- 3 year old
- Old
- Total.
10. Number of culms cut/clump
- Old (above 3 years)
- Young (1-2 years)
- Juvenile
- Total.
E. Rhizome characteristics
1. Date of observation

2. Habit (grade)

Key to habit grades: 1) Running overground, 2) Running underground 3) Specialized as props for culms.
3. Form (grade)
1) Pachymorph (dense clump habit), 2) Leptomorph (scattered clump habit).
4. Lateral buds (grade)
1) Dome shaped, 2) Boat shaped, 3) Absent.
5. Axis growth (grade)
1) Determinate, 2) Indeterminate.
6. Position of roots (grade)
1) At nodal rings, 2) Throughout the surface.
7. Diameter (cm)
- Near neck
- Near bend
8. Circumference (cm)
- Near neck
- Near bend.
9. Length (cm)
F. Culm characteristics
1. Date of observation

2. Origin (grade)

1) Distal to rhizome, 2) Proximal to rhizome, 3) Lateral to rhizome
3. Colour (grade)
1) Dark green, 2) Green, 3) Light green, 4) Pale green, 5) Striped and 6) Other.
4. Surface (grade)
1) Glabrous, 2) Glaucous, 3) Bristled, 4) Spiny at nodes.
5. Height (m)
- Maximum
- Minimum
- Average
6. Diameter (cm)
- 5th internode
- Maximum
- Minimum
- Average
7. Thickness (cm) 5th internode

8. Culm to culm distance (cm)

9. Internode length (cm)

- 5th Internode
- Maximum
- Minimum
- Average
10. Shape of internode (grade)
1) Slender, 2) Thicker near lower node, 3) Streaked constrictions 4) Ridged surface 5) Other (specify).
11. Shape of node (grade)
1) Level nodal line, 2) Dipping nodal line, 3) Biannular nodal line.
12. Number of nodal rings

13. Number of nodal buds

14. Bud position

1) Above the node, 2) On the node, 3) Below the node.
15. Bud size and shape.

16. Arrangement

1) All in one series, 2) Alternate positions, 3) Others.
G. Branching characteristics
1. Date of observation

2. Origin (grade).

1) At nodal line, 2) Above nodal line, 3) From a specialized overgrowth.
3. Habit (grade)
1) Angled upwards, 2) Level, 3) Angled downwards 4) Appressed 5) Other.
4. Development (grade)
1) Intravaginal, 2) Extravaginal, 3) Both.
5. Shape (grade)
1) Simple, 2) Curved, 3) Constriction at nodal points, 4) Spiny and Thorny.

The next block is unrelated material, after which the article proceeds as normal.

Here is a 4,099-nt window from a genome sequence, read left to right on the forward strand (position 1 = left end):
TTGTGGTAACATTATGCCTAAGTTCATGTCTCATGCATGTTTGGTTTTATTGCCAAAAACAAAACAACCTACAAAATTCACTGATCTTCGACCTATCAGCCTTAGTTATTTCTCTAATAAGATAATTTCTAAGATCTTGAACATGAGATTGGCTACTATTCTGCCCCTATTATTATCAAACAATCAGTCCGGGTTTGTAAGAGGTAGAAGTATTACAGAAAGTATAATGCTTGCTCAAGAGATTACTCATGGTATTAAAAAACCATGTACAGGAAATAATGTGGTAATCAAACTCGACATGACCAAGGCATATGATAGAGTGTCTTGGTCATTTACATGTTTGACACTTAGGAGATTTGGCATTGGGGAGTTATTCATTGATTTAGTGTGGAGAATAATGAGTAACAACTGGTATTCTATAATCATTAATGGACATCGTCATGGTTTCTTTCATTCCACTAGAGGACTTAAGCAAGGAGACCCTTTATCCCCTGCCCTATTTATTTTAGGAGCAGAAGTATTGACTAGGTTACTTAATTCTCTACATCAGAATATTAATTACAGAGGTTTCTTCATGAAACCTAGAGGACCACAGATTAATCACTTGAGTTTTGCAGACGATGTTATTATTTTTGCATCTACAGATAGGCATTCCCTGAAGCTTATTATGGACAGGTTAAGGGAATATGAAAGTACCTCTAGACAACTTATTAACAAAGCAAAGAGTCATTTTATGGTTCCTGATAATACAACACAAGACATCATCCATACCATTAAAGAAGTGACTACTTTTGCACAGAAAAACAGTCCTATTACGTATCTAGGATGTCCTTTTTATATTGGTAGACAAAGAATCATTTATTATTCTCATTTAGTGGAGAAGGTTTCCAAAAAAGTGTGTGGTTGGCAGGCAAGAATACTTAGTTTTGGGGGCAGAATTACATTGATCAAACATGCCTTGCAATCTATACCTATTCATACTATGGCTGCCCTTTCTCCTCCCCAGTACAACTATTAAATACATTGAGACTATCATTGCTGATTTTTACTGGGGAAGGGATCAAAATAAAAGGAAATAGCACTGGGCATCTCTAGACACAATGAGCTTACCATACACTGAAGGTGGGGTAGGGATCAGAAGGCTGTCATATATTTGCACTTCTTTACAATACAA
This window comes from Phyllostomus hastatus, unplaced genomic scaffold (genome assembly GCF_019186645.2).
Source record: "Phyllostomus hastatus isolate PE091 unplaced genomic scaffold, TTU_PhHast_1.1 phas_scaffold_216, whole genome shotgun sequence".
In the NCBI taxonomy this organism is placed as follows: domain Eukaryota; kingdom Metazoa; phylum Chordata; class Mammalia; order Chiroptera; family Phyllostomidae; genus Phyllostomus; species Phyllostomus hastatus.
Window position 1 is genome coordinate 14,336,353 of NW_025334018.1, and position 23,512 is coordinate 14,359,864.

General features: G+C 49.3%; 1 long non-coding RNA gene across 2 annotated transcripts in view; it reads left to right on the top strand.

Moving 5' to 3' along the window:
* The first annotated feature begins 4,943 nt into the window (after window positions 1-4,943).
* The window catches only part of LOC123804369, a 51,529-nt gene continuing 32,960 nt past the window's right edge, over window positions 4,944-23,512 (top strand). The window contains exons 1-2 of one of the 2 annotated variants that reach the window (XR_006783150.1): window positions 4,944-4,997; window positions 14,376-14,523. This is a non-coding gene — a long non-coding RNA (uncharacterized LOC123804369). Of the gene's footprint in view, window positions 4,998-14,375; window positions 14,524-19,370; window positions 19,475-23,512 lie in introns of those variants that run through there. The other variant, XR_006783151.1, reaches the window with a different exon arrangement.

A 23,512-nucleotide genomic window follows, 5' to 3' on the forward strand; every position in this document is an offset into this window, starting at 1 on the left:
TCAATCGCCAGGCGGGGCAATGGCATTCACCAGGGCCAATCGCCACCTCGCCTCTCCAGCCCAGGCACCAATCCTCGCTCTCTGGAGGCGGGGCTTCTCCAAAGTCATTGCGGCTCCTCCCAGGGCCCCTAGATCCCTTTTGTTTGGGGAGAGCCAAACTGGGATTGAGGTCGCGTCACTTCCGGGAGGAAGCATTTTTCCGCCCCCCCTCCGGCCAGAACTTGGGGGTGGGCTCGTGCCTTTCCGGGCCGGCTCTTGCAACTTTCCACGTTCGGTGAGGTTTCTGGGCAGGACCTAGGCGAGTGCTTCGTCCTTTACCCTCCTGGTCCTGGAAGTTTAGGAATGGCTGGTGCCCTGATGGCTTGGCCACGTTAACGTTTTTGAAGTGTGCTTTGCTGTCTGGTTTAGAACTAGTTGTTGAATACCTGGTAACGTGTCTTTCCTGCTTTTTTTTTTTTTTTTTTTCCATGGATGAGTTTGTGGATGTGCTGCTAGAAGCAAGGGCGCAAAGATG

6. Number of branches

At lower half of culm

- Primary
- Secondary
- Tertiary
At upper half of culm
- Primary
- Secondary
- Tertiary
7. Length of branch (cm)

At lower half of culm

- Primary
- Secondary
- Tertiary
At upper half of culm
- Primary
- Secondary
- Tertiary
Key to Pattern of branching grades: 1) Single, 2) Bunch of same size 3) Bunch of unequal branches, 4) Tufted (Aspidate) and 5) Others.
H. Culm sheath characteristics
1. Date of observation

2. Duration (grade)

1) Persistent, 2) Caducous 3) Deciduous and 4) Others.
3. Texture (grade)
1) Soft, 2) Hard, 3) Leathery, 4) Others.
4. Surface (grade) (upper)
1) Glaucous, 2) Glabrous, 3) Hairy, density, colour, 4) Spinules present.
5. Sheath blade posture (grade) (lower) 1) Glaucous, 2) Glabrous, 3) Hairy present/ absent.
1) erect, 2) Horizontal, 3) Reflexed.
6. Size of sheath blade (cm)
- Length Near node
- Breadth Near sheath blade
- Shape
7. Sheath blade, sheath joint ring (grade)
1) Bulged 2) Prominent, 3) Inconspicuous.
8. Ligule (descriptive)

9. Auricles (descriptive)

10. Appendages (descriptive)

11. Cilia (descriptive)

I. Leaf characteristics
1. Date of observation

2. Colour (grade)

- Dorsal
- Ventral

Dorsal: 1) Very dark green, 2) Dark green, 3) Green, 4) Light green, 5) Pale green, 6) Outgrowths, 7) Others: Ventral: 1) Light green 2) Whitish green 3) White due to powdery surface 4) Outgrowths 5) Others

3. Texture (grade)
1) Leathery, 2) Soft, 3) Brittle.
4. Surface (grade)
1) Glaucous 2) Glabrous, 3) Hairy.
5. Habit (grade)
1) Stiff, 2) Flexuous, 3) Erect 4) Pendant.
6. Size (length x breadth) (cm)
- Lower leaves
- Upper leaves
7. Venation (grade)
1) Prominent, 2) Conspicuous, 3) Inconspicuous
8. Glands (Grade)
1) Prominent, 2) Minute, 3) Inconspicuous, 4) Other.
9. Stalk (Grade)
1) Long (above 1 cm), 2) Medium (0.5 cm) 3) Small (below 0.5 cm), 4) Absent (sessile).